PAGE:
The same can be said of her essay titled with startling simplicity ‘Coffee’. We love her ramblings through the by-lanes of literature to find the coffee addicts and her musings on which piece of literature could have been the results of a much caffeinated muse! 🙂

Delicious essays! 🙂

But what makes this book truly deserving of Zoinker’s ‘Book of the Month’ is the recipe for Kim Fadiman’s Coffee Kahlua Liquid Nitrogen Ice Cream! (which also reveals why the title given at dedication is well deserved!) 🙂 Yes, you read that right, it is Liquid Nitrogen. For all food lovers who love to experiment with food, this is a recipe which takes it a notch up and blends the art of cookery and science of chemistry! No, we are not sharing the recipe. It’s for you to read Fadiman and find out! Trust us when we say this, you’d be surely in for a treat when you do! 🙂

Book of the Month: Like Water for Chocolate

Must read for food lovers.

Recipe books are not thrilling for the typical reader and story books are not thrilling for cooks. But when a love story is poured into a recipe book, you have a combination that is arousing to the senses like few other books would ever do.

Laura Esquivel gives you a story of a woman in love and whose only outlet for expression – passion, agony, ecstasy that is being in love- is through food. The title ‘Like water to chocolate’ refers to the Spanish phrase which alludes to the boiling point of extreme emotions like anger, passion and sexuality.

Love and Food.. the two essentials!

 

 

We all have our moments when we reached out to food to express. Sometimes it’s eating that tub of ice cream or a bar of chocolate when you had the most horrible day. Or baking a cake because you can’t contain the excitement or just want to try something new. Or missing Amma’s mango chutney she makes whenever we fall sick. Or eating ginger cookies and getting nostalgic about the ones that grandma used to make 🙂 And just like food is universal, so is love. We’ve had our crushes, fallen in love, got bruised, picked up the pieces and for some lucky people, had their happy endings.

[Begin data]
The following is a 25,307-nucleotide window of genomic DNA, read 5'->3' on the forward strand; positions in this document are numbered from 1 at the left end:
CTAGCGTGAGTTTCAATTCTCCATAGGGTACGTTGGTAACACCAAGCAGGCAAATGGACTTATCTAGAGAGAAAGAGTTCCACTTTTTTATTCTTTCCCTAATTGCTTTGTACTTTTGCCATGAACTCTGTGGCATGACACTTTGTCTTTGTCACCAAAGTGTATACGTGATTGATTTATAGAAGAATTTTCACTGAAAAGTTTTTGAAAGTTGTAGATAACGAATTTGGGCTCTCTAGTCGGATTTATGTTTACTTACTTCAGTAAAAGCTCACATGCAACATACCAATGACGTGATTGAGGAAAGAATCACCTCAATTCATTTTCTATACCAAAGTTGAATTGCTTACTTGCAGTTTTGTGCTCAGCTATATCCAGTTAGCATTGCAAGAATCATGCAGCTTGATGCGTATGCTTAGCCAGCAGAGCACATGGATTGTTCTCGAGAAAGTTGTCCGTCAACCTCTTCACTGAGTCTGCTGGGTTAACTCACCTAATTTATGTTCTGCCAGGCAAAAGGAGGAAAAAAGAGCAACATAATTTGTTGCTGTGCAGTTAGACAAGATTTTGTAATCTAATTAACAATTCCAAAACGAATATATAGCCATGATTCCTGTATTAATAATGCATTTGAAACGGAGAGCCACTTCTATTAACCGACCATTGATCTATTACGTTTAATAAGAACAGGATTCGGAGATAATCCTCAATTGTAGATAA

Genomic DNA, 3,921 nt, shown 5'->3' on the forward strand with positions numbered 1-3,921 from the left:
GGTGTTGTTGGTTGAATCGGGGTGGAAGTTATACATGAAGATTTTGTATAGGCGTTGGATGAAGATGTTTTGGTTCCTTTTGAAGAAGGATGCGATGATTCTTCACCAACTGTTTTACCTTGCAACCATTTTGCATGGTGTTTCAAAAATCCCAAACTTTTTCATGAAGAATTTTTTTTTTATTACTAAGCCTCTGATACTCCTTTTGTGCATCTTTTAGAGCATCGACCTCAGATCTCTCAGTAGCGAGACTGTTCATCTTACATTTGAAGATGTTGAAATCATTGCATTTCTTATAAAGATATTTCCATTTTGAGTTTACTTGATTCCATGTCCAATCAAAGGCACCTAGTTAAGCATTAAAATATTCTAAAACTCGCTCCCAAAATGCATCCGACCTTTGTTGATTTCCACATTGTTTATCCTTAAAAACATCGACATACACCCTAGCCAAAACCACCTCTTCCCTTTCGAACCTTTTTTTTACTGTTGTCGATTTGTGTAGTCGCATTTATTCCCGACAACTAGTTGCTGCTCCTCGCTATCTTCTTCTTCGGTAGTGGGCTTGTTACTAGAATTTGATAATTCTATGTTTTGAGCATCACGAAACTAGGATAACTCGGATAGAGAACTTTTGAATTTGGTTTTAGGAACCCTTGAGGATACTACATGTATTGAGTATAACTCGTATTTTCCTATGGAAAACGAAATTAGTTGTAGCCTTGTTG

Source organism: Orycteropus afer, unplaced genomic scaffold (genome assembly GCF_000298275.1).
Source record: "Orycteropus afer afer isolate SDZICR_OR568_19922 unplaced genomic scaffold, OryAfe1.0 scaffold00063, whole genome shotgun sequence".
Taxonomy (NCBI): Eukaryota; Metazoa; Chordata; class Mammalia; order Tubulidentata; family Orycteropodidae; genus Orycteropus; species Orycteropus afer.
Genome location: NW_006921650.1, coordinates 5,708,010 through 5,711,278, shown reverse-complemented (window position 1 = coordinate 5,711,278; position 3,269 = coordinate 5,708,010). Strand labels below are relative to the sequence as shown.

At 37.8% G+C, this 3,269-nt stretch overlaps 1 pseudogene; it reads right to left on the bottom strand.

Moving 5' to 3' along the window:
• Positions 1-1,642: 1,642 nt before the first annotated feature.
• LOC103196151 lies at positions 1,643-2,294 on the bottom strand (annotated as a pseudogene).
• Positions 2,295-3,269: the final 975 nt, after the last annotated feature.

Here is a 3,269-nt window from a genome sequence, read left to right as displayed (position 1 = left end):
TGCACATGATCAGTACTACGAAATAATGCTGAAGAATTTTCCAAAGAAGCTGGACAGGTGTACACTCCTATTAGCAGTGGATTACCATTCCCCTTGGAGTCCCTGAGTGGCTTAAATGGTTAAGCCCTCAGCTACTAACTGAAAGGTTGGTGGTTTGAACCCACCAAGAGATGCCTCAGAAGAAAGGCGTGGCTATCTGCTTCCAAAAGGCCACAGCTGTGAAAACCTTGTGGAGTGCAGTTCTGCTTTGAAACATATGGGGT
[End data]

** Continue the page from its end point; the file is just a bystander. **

Which is why when the combination is put forth, the result is something which is entirely relatable and yet, Laura’s added her own secret ingredient which makes it equally elusive and magical.

The book is told in 12 parts, one for each month of the year and each starts with a recipe. When we start reading , it seems more like recipe book which incidently has a story woven in. But slowly and steadily, keeping the kitchen and cooking as the central point, she builds her characters and the complexities between them. The main point of the story revolves around Tita and Pedro who are unable to come together because of social customs and traditions. It is Tita’s joy,frustration,anger which gives fruit to marvelous culinary delights and recipes.

One of the things we loved about the book was the revelation of ingredients- the various permutation and  combinations which we had not though of before. One of the key turning points in the book revolve around quail in rose petal sauce.  Rose?! Who would have thought of adding roses to meat? Then there are the culinary secrets, like how to make the most perfect cup of hot chocolate! How are we not supposed to love such a book?

It’s hard to believe that this is Laura Esquivel’s first book because she displays a wonderful sense of balance. Sometimes she overwhelms you with recipes, the descriptions of it’s preparation and we are lost, mesmerised by the scents that’s arising from the stove.

Then just as suddenly we are swept away in emotions and drama of the story. More over the language is highly reminiscent of Marquez’s “One hundred years of solitude”  since it’s written in ‘magical realism‘. It’s a work of a wonderfully talented writer who knows her food.

All in all, whether you are someone who loves to read or just someone who loves food and cooking then this is a book that you have to get hold of.

Ps: Do let us know what you thought about the book. Or if you try one of the recipes! 🙂